During the height of the 1991-2002 conflict in Sierra Leone as many as 2 million of the country's 6 million people were displaced, with some 490,000 fleeing to Liberia and Guinea. Under UNHCR's voluntary repatriation operation from September 2000 to July 2004, more than 179,000 Sierra Leoneans returned home. Many others went back by their own means.

Last June, UNHCR announced that as of the end of this year Sierra Leoneans who fled their country in the 1990s will no longer be considered refugees since the root causes of the refugee problem in Sierra Leone no longer exist. The decision was based on fundamental and positive durable changes in Sierra Leone since a peace agreement was declared in January 2002.

By Oscar Nkulu in Monrovia, Liberia

• DONATE NOW •

 

• GET INVOLVED • • STAY INFORMED •

UNHCR country pages

Liberia: Return, Reintegration, Rehabilitation and Reconstruction

Colombia's armed conflict has forced millions of people to flee their homes, including hundreds of thousands who have sought refuge in other countries in the region.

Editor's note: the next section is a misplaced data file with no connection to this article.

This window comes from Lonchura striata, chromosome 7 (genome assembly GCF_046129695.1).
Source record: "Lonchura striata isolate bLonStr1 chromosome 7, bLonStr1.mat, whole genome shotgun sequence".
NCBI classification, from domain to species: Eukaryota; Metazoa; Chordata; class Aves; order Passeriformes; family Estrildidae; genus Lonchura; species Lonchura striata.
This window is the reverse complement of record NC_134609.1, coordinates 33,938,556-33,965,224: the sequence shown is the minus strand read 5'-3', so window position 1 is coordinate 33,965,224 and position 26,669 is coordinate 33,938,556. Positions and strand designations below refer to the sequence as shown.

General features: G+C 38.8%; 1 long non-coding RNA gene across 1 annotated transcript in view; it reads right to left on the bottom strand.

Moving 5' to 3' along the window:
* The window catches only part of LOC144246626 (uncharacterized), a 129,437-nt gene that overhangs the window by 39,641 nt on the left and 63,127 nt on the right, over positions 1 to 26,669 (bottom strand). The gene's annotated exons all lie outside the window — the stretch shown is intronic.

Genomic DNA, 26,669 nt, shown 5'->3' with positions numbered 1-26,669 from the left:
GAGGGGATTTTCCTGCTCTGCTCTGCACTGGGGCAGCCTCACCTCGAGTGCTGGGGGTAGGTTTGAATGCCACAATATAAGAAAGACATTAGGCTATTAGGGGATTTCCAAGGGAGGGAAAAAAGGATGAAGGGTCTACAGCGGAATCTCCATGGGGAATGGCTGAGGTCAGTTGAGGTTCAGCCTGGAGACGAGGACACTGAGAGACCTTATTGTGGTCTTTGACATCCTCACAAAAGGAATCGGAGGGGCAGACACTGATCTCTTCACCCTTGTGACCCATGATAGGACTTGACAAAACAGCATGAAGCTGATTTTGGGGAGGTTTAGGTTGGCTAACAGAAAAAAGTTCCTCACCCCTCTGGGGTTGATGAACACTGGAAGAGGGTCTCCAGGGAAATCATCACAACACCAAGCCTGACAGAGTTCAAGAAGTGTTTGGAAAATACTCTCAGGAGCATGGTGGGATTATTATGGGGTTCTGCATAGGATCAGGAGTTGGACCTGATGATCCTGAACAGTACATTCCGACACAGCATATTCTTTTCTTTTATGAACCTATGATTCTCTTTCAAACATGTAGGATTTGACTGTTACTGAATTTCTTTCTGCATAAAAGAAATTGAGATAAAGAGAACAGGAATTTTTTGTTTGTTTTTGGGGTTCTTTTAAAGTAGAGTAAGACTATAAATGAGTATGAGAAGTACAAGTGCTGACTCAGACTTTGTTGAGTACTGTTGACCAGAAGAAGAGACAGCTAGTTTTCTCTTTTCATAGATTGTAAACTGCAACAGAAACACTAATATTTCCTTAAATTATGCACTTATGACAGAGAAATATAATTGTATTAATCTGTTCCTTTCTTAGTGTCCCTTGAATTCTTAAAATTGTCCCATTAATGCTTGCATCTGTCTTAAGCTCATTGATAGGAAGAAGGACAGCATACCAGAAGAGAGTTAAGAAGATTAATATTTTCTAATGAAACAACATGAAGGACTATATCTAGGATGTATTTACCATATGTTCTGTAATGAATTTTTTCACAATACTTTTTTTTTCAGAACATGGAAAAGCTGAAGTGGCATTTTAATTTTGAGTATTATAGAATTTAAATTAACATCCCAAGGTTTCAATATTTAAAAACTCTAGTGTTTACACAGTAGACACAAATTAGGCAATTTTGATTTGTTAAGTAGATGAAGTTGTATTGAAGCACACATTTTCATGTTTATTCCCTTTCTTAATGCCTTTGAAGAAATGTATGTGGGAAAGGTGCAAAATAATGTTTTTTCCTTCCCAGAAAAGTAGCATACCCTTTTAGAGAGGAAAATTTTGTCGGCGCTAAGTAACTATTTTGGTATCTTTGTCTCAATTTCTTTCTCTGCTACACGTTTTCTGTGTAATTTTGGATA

Along the border with Colombia, Panama's Darien region is a thick and inhospitable jungle accessible only by boat. Yet many Colombians have taken refuge here after fleeing the irregular armed groups who control large parts of jungle territory on the other side of the border.

Many of the families sheltering in the Darien are from Colombia's ethnic minorities – indigenous or Afro-Colombians – who have been particularly badly hit by the conflict and forcibly displaced in large numbers. In recent years, there has also been an increase in the numbers of Colombians arriving in the capital, Panama City.

There are an estimated 12,500 Colombians of concern to UNHCR in Panama, but many prefer not to make themselves known to authorities and remain in hiding. This "hidden population" is one of the biggest challenges facing UNHCR not only in Panama but also in Ecuador and Venezuela.

Liberia: Return, Reintegration, Rehabilitation and Reconstruction

Sierra Leone: Last Return Convoy from Liberia

On July 21, 2004, the final UNHCR convoy from Liberia crossed over the Mano River bridge into Sierra Leone with 286 returnees. This convoy included the last of some 280,000 refugees returning home after Sierra Leone's brutal 10-year civil war which ended in 2000. Overall, since repatriation began in 2001, UNHCR has helped some 178,000 refugees return home, with a further 92,000 returning spontaneously, without transport assistance from UNHCR.